U-Shank Blades

U-shank blades have a convex end that looks a bit like, well, a “U” and are fastened to the jigsaw with a set screw that usually requires an Allen wrench to change the blades.

Safety Considerations

Compared to circular saws, table saws, and chainsaws, jigsaws are relatively safe mainly due to a lack of kickback. That isn’t to say that kickback can’t happen, it can. But jigsaws don’t use the rotational force other saws do and they are not as powerful. There are still ways to ensure you don’t hurt yourself when using a jigsaw though.

For one, make sure you are familiar with your tool and all it’s parts and use the proper kind and a sharp blade for the cut you are making. If you have to change a blade mid-cut because you feel like you are forcing the saw forward, watch out because that blade will be hot. And make sure you unplug the saw first. It’s only six or eight feet away.

Whenever possible try to clamp your material down. This will allow you to keep both hands on the saw and prevent the material from moving on you when cutting. It’s a bad situation when your material gets pushed around as your cutting or if it gets pushed of the saw horses with the trigger locked on full bore.

Also, be aware of where the cord is when you are cutting. With jigsaws you can make cuts that turn right back around on themselves so know where the cord is. And lastly, be sure to wear the proper eye and ear protection.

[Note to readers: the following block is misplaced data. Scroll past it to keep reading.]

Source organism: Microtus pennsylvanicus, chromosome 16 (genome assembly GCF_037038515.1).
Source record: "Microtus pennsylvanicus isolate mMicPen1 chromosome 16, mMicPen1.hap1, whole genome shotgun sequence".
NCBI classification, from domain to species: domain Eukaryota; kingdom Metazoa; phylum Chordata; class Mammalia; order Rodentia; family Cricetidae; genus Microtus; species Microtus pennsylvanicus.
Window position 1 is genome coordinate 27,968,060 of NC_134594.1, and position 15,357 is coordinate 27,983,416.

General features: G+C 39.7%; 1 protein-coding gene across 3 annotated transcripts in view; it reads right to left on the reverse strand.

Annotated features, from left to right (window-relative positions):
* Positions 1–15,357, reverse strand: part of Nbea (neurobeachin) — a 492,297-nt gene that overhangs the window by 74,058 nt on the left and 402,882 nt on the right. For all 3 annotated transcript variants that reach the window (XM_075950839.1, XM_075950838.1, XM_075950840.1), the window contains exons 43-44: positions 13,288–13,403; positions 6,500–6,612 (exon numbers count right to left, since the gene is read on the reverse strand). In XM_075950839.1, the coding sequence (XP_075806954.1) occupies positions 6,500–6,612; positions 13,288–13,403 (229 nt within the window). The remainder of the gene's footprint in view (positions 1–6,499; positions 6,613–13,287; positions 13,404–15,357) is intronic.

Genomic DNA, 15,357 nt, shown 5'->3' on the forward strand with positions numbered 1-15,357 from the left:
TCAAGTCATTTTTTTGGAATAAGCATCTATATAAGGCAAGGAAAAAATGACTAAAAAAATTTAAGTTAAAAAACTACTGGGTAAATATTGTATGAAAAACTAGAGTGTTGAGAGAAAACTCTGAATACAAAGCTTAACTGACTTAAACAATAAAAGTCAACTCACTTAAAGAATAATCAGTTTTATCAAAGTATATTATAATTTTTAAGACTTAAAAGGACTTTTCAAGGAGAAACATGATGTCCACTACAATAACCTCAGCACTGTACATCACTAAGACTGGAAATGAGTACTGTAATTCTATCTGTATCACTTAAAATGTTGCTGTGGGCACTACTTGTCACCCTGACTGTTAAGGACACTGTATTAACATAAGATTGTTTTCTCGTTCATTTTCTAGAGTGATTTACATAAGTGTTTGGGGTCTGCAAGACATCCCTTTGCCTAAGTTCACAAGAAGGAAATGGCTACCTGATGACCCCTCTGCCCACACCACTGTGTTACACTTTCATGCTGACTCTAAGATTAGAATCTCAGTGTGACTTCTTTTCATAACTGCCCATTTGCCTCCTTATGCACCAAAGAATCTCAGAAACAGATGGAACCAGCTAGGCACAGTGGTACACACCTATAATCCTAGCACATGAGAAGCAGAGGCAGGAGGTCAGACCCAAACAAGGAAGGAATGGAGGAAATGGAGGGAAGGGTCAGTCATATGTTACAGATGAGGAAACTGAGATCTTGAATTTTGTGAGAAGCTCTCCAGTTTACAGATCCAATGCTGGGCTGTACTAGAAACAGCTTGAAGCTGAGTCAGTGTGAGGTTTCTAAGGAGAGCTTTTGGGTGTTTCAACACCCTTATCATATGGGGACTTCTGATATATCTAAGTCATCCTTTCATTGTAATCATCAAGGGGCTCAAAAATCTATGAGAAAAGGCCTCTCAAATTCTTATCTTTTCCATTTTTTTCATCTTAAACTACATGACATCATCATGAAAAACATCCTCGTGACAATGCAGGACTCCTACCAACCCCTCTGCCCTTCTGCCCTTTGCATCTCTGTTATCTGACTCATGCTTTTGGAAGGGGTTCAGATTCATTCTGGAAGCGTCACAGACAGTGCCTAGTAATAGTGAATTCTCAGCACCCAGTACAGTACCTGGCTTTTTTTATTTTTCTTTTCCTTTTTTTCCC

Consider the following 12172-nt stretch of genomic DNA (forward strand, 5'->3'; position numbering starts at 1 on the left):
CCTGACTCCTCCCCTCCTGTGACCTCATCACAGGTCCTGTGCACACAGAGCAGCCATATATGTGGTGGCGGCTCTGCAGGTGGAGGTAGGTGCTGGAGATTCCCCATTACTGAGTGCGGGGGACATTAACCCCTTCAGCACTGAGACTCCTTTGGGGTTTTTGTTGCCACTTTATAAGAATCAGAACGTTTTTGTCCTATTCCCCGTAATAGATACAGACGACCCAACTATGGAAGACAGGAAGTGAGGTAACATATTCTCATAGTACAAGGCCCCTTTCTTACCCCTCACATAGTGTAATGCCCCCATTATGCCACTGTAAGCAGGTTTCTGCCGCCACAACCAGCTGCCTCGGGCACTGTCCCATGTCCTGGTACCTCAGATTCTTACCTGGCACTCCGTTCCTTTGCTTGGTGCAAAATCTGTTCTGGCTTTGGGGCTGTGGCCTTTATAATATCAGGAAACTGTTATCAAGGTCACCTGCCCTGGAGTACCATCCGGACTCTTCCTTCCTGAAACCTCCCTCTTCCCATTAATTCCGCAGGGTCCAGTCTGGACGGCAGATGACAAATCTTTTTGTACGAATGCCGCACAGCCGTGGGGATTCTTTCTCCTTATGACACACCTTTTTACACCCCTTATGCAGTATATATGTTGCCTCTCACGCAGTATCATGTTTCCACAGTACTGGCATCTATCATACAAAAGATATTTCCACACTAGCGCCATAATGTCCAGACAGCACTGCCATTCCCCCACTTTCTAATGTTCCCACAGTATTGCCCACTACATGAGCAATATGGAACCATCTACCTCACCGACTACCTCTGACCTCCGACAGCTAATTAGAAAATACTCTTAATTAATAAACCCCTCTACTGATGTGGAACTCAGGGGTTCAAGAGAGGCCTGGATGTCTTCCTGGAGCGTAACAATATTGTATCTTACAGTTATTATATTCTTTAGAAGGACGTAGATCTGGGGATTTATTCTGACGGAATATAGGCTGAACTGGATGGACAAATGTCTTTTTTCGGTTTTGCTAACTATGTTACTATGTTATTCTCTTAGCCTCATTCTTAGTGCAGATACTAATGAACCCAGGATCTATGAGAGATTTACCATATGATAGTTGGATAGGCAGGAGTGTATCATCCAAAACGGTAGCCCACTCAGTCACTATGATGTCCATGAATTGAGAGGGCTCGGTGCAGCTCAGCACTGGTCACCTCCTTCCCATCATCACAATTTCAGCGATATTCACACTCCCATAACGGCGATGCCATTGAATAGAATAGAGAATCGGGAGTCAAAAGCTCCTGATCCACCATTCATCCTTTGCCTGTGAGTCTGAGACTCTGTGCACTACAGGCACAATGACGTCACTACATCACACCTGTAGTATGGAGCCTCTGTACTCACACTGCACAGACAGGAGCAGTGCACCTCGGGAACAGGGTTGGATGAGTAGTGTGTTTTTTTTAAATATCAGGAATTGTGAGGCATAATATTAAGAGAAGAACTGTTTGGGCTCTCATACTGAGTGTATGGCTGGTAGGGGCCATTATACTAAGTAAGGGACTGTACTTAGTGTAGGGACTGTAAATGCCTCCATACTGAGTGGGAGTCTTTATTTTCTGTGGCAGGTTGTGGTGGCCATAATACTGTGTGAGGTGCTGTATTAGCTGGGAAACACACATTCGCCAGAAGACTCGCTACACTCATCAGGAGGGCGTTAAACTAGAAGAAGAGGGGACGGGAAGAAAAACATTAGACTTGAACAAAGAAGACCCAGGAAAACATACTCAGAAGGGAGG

Best Jigsaw Brands


DeWALT was founded in 1924 with the creation of a universal woodworking machine. Since then, DeWALT has become a household name known for professional grade and durable products. And their product line is vast, ranging from radios and work lights to axes and nail sets.


Makita got its start more than 100 years ago in 1915 as an electric motor sales and repair business. In that time, Makita has grown into a well-known global giant in power tools. Whether it runs on gas, electricity, or battery, there isn’t much Makita doesn’t make of professional quality.


Bosch was founded in 1886 by Robert Bosch who is known for having said he’d “rather lose money than trust.” Since then Bosch has cultivated a reputation for quality and innovation across a broad spectrum of equipment and services beyond just power tools. They create auto parts and accessories, have automotive service centers, garden tools, appliances, and more

Black & Decker

Black & Decker has a unique history in that it’s start in 1910 had nothing to do with tools but with machines that made milk bottle caps. But in 1916 they changed the tool world when they patented the first electric drill with a pistol-grip and trigger-switch. Now, they make consumer grade everything under the sun. Power tools, lawn and garden equipment, appliances, and even home cleaning products.


In 1906, R.E. Porter, G.G. Porter, and F.E. Cable started a jobbing machine and tool shop out of their garage in Syracuse, New York. By 1914 the business had begun to focus primarily on power tools and eventually would design several portable tools such as a belt sander and band saw. Their design of the helical gear driven circular saw, better known as the sidewinder, is still the most popular design of modern circular saws. After more than 100 years, PORTER-CABLE has built a solid reputation for their quality and reliability.